Table: Patients' characteristics.
###Age###Parity###Symptoms###Previous treatment###Follow up###Adverse effects
Patient #1###45###4###Severe menorrhagia, faintness###Gestagen therapy###38 months###Watery discharge
###and lower abdominal pain###and full curettage###persisting for 18 days
Patient #2###44###4###Heavy menstrual bleeding and###Gestagen therapy 35 months###Watery discharge
###blood transfusion requiring anemia and tranexamic acid###persisting for 27 days
Patient #3###32###2###Menorrhagia###Hysteroscopic resection of###19 months###Watery discharge
###myoma, an abdominal###persisting for 14 days
###myomectomy, gestagen therapy
Table summarizes the patients characteristics.
A 45-year old woman, G4P4, was referred to our clinic due to severe menorrhagia refractory to medical therapy and full curettage. Consequently, the patient was scheduled for abdominal hysterectomy. However, the patient was classified as a Class IV risk according to American Society of Anesthetists (ASA) Physical Status (PS) classification system due to her cardiac insufficiency necessitating digoxin therapy. Therefore, FCBEA was performed after having the patient's informed consent. Following the procedure, menometrorrhagia remained resolved during a 38 month follow-up period. Watery discharge for 18 days was the sole problem following the procedure.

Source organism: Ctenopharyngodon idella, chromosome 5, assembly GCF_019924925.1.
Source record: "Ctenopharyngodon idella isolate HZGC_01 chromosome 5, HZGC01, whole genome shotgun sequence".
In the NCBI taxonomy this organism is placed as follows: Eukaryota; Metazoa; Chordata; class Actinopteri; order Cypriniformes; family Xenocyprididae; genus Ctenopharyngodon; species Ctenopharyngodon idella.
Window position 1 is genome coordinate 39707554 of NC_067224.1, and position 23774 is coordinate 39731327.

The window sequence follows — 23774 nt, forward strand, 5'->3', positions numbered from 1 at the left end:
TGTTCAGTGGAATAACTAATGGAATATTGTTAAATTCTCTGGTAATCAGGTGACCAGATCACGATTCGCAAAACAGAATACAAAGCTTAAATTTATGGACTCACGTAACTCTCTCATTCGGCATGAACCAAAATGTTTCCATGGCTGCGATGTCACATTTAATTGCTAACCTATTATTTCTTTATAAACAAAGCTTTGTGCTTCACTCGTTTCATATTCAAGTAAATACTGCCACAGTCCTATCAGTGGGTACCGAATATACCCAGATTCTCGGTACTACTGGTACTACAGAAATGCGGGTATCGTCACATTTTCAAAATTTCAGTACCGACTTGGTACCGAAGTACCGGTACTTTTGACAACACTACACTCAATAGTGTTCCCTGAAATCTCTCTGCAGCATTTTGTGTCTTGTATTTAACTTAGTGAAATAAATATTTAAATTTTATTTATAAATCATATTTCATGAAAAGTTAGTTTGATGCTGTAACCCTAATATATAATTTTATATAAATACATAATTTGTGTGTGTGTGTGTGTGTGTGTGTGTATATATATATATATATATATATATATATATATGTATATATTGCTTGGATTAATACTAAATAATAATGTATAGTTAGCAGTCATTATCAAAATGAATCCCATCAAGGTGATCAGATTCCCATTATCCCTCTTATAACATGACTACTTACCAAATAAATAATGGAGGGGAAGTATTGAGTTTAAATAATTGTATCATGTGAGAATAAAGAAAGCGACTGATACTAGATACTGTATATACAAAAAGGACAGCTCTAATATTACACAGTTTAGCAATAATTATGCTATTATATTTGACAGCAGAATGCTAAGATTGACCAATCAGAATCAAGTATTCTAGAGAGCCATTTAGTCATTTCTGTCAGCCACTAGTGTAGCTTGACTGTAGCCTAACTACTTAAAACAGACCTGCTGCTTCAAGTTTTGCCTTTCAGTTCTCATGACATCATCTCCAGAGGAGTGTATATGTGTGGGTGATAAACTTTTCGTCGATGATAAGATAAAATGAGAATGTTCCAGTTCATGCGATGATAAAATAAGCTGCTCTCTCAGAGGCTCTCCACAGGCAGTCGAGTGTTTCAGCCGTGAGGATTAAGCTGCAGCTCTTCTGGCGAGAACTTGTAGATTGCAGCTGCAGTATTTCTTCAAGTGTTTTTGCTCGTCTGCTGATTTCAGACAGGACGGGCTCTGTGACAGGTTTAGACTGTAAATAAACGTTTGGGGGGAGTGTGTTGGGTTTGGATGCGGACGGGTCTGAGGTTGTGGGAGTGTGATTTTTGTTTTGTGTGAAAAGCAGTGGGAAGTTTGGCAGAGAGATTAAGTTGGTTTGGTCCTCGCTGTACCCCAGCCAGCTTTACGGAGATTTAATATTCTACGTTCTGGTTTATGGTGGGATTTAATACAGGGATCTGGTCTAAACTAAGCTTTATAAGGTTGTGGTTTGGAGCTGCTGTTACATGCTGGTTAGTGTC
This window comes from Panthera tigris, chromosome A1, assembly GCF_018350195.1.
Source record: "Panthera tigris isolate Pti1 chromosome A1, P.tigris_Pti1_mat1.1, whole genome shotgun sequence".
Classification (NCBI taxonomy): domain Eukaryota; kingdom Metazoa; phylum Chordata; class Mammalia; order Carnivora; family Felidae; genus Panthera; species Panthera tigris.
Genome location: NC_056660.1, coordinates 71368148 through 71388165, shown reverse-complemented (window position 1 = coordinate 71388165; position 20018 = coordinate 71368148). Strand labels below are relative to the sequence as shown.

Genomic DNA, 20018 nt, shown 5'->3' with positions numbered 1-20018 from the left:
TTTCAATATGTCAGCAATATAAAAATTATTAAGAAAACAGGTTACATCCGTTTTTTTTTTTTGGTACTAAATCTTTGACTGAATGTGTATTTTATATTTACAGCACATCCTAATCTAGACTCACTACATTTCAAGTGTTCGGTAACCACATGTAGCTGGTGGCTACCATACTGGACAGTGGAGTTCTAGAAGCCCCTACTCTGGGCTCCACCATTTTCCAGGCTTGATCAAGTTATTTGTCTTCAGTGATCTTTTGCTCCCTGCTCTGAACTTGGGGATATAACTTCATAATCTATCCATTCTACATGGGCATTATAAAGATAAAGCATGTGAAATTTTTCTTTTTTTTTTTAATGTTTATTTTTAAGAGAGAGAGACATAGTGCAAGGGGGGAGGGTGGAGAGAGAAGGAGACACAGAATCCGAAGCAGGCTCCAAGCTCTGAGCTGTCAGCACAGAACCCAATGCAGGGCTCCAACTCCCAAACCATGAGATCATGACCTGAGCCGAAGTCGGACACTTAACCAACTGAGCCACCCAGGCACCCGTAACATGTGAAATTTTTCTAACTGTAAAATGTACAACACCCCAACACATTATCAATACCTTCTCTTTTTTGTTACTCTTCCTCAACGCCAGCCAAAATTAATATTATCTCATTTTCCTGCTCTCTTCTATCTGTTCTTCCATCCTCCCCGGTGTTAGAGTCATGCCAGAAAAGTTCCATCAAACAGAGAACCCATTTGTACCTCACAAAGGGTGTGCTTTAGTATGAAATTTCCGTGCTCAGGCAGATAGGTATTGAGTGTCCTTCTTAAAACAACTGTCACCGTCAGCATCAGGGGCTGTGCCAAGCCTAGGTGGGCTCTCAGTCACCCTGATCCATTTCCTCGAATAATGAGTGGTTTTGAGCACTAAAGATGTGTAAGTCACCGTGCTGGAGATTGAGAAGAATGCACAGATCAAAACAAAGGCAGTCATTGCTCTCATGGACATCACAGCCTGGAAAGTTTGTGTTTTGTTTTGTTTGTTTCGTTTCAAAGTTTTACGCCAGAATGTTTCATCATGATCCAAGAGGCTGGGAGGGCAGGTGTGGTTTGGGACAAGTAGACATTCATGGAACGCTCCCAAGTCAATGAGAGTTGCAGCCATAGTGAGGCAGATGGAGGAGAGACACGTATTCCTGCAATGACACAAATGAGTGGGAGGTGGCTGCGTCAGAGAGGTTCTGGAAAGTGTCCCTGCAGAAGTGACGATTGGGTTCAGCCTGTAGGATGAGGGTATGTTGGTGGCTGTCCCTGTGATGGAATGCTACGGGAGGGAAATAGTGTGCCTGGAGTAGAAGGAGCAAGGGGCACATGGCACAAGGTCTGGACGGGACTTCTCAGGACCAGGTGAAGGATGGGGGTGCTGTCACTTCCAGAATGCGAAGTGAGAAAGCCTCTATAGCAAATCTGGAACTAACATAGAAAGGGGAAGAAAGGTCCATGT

A 44-year old, G7P4A3, woman presented with heavy menstrual bleeding refractory to medical therapy which necessitated blood transfusion. She was offered FCBEA since her risk evaluation was Class III according to ASA PS system. After taking her informed consent, FCBEA was performed, which resulted in complete amenorrhea during 35 months of follow-up period. The patient's only complaint was watery vaginal discharge which lasted for 27 days.
A 32-years old woman, G2P2, presented with menorrhagia. She had had hysteroscopic resection of a submucous myoma, one third of intramural component of which had been left in situ. Since menorrhagia persisted for 11 months following the operation, she underwent an abdominal myomectomy. However, she still experienced gestagen refractory menorrhagia and levonorgestrel releasing intrauterine system (Mirena(r)) application did not alleviate her bleeding. Consequently, FCBEA was performed after taking her informed consent. After a period of watery discharge persisting for 14 days, the patient has complete amenurhea over a 19 months of follow-up period.